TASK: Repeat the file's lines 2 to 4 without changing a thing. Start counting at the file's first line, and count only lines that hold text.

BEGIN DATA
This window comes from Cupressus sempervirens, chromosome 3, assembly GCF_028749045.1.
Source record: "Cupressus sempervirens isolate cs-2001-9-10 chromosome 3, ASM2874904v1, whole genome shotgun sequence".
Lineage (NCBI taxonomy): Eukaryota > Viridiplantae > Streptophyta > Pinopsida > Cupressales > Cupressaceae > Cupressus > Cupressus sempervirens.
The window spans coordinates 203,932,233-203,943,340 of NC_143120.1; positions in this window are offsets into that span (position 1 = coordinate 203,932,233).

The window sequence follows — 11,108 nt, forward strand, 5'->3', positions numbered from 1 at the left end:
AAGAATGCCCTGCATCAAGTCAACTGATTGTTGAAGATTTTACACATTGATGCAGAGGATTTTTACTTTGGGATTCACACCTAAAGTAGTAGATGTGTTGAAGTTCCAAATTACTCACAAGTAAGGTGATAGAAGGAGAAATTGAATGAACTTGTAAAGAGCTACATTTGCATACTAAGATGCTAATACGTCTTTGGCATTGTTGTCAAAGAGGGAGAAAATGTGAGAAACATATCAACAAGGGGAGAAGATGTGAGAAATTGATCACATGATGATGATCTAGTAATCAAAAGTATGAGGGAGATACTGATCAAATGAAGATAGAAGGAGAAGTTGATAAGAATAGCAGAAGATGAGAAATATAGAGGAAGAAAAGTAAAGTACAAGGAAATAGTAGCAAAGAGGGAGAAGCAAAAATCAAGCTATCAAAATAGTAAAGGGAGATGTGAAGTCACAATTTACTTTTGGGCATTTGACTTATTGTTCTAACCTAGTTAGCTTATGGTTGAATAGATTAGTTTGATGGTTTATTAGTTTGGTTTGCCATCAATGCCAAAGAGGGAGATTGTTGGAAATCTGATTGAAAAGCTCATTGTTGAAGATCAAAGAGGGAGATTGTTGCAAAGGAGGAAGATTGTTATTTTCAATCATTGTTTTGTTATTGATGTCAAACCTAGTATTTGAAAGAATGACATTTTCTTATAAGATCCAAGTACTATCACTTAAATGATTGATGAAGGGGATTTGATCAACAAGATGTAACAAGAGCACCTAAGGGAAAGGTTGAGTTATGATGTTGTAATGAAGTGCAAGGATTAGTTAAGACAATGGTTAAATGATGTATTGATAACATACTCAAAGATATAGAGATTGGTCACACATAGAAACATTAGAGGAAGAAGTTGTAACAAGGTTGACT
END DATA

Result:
Source record: "Cupressus sempervirens isolate cs-2001-9-10 chromosome 3, ASM2874904v1, whole genome shotgun sequence".
Lineage (NCBI taxonomy): Eukaryota > Viridiplantae > Streptophyta > Pinopsida > Cupressales > Cupressaceae > Cupressus > Cupressus sempervirens.
The window spans coordinates 203,932,233-203,943,340 of NC_143120.1; positions in this window are offsets into that span (position 1 = coordinate 203,932,233).